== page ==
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An exclusion zone is established by a sanctioning body to prohibit specific activities in a specific geographic area for control of populations for safety, crowd control, or military purposes; these differ from other next-to-impossible destinations in that a government is explicitly prohibiting visitors instead of simply providing no infrastructure.

Environmental disasters

Futaba in Fukushima
The capital of Montserrat is a ghost town.
  • Soufrière Hills Volcano Exclusion Zone. The capital was built at the base of a volcano that was dormant for hundreds of years. That changed in the 1990s, and the southern half of the island had to be evacuated.



War zones tend to be dangerous or impassible for travel; there are also exclusion zones around a few key or remote military bases.

Military bases

  • Pine Gap is a top secret signals intelligence facility for the U.S. and Australian militaries, and is therefore closed to the public.
  • Area 51, a US Air Force base which tests prototype war planes, is legendary for a high level of military secrecy and therefore accepts no visitors.

Demilitarised zones

Abandoned high rises in the former resort city Varosha

Various demilitarised zones have been established as areas of reduced military presence on the border between two states in the aftermath of armed conflict.

Entire ghost towns have been created by military conflict; in rare cases these are abandoned as military exclusion zones:

  • Varosha (near Famagusta, Cyprus) has been abandoned since the 1974 Turkish occupation of Northern Cyprus and heavily-armed Turkish soldiers prevent visitors from entering or taking photographs of the crumbling seaside resort town. It has been declared reopened by the Turkish military on 9 October 2020.

Closed cities


During the Soviet Union tens of cities were designated as closed cities, which in practice meant that you would need an authorization to enter them and they weren't marked on any non-classified maps. These cities were sites of sensitive industry and research and they were often quite large (hundreds of thousands of inhabitants). Some of those cities, like Ozyorsk and Seversk, are still closed. However, some of these cities were opened up after the fall of the Soviet Union, examples being Sillamäe in Estonia and Maylısuu in Kyrgyzstan. Some closed cities are still officially closed, but may now be visited by foreigners on guided tours, such as Baikonur in Kazakhstan, and Star City and Norilsk in Russia. Another example of an abandoned closed city you can visit on a guided tour is Pripyat, the site of the Chernobyl disaster.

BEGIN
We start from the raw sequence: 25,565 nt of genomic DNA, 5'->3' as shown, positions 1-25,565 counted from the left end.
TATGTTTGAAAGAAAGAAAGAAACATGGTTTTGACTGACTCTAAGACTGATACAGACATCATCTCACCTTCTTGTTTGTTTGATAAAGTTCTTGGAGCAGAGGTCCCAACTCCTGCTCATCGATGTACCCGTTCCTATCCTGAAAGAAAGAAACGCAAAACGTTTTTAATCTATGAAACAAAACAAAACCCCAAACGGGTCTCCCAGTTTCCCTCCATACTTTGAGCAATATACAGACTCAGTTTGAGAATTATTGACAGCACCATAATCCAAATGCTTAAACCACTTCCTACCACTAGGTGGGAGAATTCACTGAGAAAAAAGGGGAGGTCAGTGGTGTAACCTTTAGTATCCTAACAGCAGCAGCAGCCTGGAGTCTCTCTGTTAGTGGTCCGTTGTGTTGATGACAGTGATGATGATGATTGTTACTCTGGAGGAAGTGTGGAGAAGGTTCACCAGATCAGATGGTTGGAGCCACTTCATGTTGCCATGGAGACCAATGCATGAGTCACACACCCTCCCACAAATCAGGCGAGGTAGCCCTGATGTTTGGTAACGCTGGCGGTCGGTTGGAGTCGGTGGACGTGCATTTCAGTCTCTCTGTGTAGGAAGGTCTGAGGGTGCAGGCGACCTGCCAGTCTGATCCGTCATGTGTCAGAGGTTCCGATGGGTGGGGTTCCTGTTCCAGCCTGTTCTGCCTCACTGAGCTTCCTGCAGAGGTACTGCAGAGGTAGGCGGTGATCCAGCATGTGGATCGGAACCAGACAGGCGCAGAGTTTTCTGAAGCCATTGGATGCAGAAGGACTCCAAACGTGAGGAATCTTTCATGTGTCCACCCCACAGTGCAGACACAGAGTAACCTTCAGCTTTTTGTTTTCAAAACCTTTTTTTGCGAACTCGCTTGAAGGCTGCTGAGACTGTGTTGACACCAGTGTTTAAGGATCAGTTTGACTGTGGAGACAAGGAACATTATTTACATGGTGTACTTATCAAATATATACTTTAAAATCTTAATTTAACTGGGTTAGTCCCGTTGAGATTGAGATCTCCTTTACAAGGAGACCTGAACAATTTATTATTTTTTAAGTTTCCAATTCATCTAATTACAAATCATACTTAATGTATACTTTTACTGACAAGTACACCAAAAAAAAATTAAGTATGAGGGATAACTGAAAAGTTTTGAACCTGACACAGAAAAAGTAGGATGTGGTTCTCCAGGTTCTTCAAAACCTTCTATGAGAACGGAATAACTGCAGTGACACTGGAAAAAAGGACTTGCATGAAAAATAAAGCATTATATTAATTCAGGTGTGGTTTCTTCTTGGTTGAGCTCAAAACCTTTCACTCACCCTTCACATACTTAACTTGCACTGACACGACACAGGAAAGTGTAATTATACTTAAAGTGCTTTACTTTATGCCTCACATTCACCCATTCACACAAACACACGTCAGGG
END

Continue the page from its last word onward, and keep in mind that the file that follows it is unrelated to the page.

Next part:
There were also secret cities in the Manhattan Project era, entire populated places secretly constructed in remote or desert locations to serve the war effort. Oak Ridge (Tennessee) and Los Alamos (New Mexico) were among these planned communities.

Local or political restrictions


Border zones

  • In Cold War Europe, a 5 km (3.1 mi) exclusion zone applied to much of the East German (GDR) side of the Iron Curtain; access was strictly regulated, so a few German villages historically within this zone were demolished or became ghost towns.
  • Similar to the situation of the Iron Curtain, Hong Kong also maintains a border zone known as the Frontier Closed Area along the Chinese-Hong Kong border, which traces its history back to early Cold-War era. The closed area has been drastically reduced after the handover, but still covers some major border townships.
  • A Border Security Zone still exists at many points in Russia, mostly on external borders where economic activity and access are restricted under the Frontier Regime Regulations of the FSB (Federal Security Service). Foreign tourists need a permit from the local FSB department to visit the zone.
  • A border zone a few kilometers wide is also enforced on the Finnish side of the Finnish-Russian border. It is marked, but fenced only at some stretches. Entry without permit is prohibited and results in arrest and prosecution. Activities like photography and hunting are prohibited. The area is largely uninhabited, but not entirely; there are some farms right at the border, and even foreigners can apply and get a permit to enter the zone.


  • There are still a few isolated human settlements which contain uncontacted peoples or native groups which do not wish to have contact with outsiders. For instance, it is illegal to visit North Sentinel Island in the Andaman and Nicobar Islands in order to protect the indigenous Sentinelese tribe.
  • Some wildlife sanctuaries are closed to the casual visitor and provide only a very limited, regulated access under strict oversight to scientific researchers, to protect migratory birds or other fauna or flora, or to keep a pristine area for the research. In others restricting roads to select areas is enough to keep visitor numbers in sensitive areas low enough for wildlife protection.
  • Some exclusion zones become good sanctuaries for wildlife themselves, despite being established for other reasons. The Korean DMZ is one of such examples, where endangered animals like the Asiatic black bear can be found there. This phenomenon is sometimes called "accidental park" and there are sometimes efforts to preserve the wilderness even after the exclusion zone is no longer needed.
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